For the Birds or the Bears?

The warm weather is a great time to watch the birds at our feeders. But on occasion, we also attract other larger wildlife.
 
Many of us have witnessed a tenacious squirrel attempting to reap benefits from bird feeders, and there are multiple ways to deter these interactions. However, bears pose a different problem.
 
The best way to keep bears and other large mammals from becoming regular bird feeder visitors is to only put the feeders out during the middle of the day, when bears are less active.
 
If a bear discovers your bird feeding station, remove the feeders for a few days. Afterward, put the feeders out only in the middle of the day. In a worst-case situation, when a bear is determined to regularly visit your feeders, Game and Fish would probably ask you to remove the feeders for a longer period of time.

Is feeding the birds illegal? Since feeding the bears is illegal, one may wonder if it is also illegal to leave food out for birds as well, especially since bears and other wildlife may check out the feeders too. It is not illegal to feed the birds. The Game and Fish will most likely not issue citations to people feeding birds under normal circumstances.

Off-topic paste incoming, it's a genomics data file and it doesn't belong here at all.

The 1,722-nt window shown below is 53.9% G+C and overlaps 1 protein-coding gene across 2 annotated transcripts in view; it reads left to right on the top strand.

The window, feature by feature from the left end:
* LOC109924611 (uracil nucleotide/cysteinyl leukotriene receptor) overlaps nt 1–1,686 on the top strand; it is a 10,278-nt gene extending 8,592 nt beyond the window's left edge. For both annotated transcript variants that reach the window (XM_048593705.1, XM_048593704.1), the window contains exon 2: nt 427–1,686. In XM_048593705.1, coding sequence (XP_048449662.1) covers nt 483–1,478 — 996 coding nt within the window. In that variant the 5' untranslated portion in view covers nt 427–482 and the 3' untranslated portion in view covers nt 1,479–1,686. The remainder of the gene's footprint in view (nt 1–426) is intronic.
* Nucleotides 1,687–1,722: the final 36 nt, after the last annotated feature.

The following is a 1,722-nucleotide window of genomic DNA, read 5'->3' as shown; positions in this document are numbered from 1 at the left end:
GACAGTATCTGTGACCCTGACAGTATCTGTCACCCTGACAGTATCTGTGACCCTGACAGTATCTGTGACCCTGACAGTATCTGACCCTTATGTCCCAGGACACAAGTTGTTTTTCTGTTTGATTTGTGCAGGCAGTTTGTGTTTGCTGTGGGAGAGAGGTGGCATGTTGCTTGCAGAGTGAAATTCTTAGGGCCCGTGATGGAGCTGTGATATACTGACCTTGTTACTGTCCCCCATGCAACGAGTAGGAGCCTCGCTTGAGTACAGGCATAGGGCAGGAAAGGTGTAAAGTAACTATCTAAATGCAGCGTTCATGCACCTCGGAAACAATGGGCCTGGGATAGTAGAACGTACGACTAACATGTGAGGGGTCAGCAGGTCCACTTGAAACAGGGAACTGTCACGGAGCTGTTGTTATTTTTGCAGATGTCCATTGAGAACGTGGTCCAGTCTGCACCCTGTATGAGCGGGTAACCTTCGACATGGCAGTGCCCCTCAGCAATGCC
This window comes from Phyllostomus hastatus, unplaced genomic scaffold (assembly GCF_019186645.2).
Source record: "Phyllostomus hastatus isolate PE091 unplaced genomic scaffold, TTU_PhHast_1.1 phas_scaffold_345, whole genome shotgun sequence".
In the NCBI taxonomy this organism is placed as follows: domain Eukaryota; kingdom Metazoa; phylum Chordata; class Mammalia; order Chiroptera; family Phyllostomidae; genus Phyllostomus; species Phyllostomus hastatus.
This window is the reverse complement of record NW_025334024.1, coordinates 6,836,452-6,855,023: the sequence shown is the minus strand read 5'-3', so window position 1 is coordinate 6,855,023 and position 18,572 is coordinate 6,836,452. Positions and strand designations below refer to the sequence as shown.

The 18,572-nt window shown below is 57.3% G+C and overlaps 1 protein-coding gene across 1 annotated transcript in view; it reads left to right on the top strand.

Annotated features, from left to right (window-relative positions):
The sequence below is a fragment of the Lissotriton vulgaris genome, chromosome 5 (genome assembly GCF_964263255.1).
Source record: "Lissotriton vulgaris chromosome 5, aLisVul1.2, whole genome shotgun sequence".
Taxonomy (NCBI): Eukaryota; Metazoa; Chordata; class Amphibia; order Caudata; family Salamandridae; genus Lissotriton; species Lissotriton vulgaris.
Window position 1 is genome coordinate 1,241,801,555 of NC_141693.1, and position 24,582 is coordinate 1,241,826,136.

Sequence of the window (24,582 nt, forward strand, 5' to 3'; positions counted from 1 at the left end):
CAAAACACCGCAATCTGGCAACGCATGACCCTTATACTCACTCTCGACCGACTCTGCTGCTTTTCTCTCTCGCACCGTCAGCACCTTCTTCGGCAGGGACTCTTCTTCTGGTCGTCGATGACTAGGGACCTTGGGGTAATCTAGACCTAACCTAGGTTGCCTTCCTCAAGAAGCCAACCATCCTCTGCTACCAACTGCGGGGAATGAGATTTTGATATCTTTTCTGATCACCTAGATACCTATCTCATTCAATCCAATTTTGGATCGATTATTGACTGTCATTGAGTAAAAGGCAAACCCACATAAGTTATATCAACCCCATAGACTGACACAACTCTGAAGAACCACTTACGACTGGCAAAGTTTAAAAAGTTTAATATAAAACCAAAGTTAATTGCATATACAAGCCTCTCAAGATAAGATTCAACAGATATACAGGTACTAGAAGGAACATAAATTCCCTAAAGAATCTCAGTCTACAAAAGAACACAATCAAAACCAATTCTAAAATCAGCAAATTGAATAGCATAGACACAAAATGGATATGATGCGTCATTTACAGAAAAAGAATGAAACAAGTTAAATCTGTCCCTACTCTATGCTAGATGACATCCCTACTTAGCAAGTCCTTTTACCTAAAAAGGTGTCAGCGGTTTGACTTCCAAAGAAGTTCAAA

If there were a situation where a bear became habituated to eating from the bird feeders in a person’s yard, Game and Fish would probably ask that person to remove their feeders.  If the person refused to remove the feeders, then they might issue a citation.

In the end, it is best to bring the feeders (or at least the food) inside at night and be willing to help Game and Fish keep our wildlife wild.

Photo of Acorn woodpeckers taken by Bob Walker at the Los Alamos Nature Center.